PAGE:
Microaspiration of subglottic secretions is considered a major pathogenic mechanism of hospital-acquired pneumonia, either early postoperative or ventilator-associated pneumonia. Tapered endotracheal tube cuffs have been proposed to provide a better seal of the extraluminal airway, thereby preventing microaspiration and possibly hospital-acquired pneumonia. We performed a systematic review and meta-analysis to assess the value of endotracheal tubes with tapered cuffs in the prevention of hospital-acquired pneumonia.Data Sources:
A systematic search of MEDLINE, EMBASE, CENTRAL/CCTR, ClinicalTrials.gov, and ICTRP was conducted up to March 2017.Study Selection:
Eligible trials were randomized controlled clinical trials comparing the impact of tapered cuffs versus standard cuffs on hospital-acquired pneumonia.Data Extraction:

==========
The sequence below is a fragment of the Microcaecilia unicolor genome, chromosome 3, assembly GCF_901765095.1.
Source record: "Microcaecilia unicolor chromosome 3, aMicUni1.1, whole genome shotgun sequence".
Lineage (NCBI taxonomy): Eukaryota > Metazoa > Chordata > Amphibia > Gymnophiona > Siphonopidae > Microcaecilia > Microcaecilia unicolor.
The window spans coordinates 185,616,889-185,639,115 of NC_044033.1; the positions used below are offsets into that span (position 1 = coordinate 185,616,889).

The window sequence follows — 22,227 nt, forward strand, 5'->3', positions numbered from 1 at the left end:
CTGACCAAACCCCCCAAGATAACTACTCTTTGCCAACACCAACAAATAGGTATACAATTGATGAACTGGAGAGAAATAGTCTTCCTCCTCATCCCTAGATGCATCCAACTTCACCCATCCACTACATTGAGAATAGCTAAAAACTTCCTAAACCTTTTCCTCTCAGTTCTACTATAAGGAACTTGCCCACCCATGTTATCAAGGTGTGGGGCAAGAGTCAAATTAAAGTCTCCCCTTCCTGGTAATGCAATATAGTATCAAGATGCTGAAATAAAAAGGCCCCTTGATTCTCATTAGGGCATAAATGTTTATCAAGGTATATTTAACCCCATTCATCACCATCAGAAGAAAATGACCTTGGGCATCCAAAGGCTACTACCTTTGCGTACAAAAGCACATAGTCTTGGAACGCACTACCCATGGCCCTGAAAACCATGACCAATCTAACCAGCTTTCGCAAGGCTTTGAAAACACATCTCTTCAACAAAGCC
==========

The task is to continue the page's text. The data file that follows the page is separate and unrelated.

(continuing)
Random-effects meta-analysis calculated odds ratio and 95% CI for hospital-acquired pneumonia occurrence rate between groups. Secondary outcome measures included mortality, duration of mechanical ventilation, length of hospital and ICU stay, and cuff underinflation.Data Synthesis:
Six randomized controlled clinical trials with 1,324 patients from intensive care and postoperative wards were included. Only two studies concomitantly applied subglottic secretion drainage, and no trial performed continuous cuff pressure monitoring. No significant difference in hospital-acquired pneumonia incidence per patient was found when tapered cuffs were compared with standard cuffs (odds ratio, 0.97; 95% CI, [0.73–1.28]; p = 0.81). There were likewise no differences in secondary outcomes.Conclusions:
Application of tapered endotracheal tube cuffs did not reduce hospital-acquired pneumonia incidence among ICU and postoperative patients. Further research should examine the impact of concomitant use of tapered cuffs with continuous cuff pressure monitoring and subglottic secretion drainage.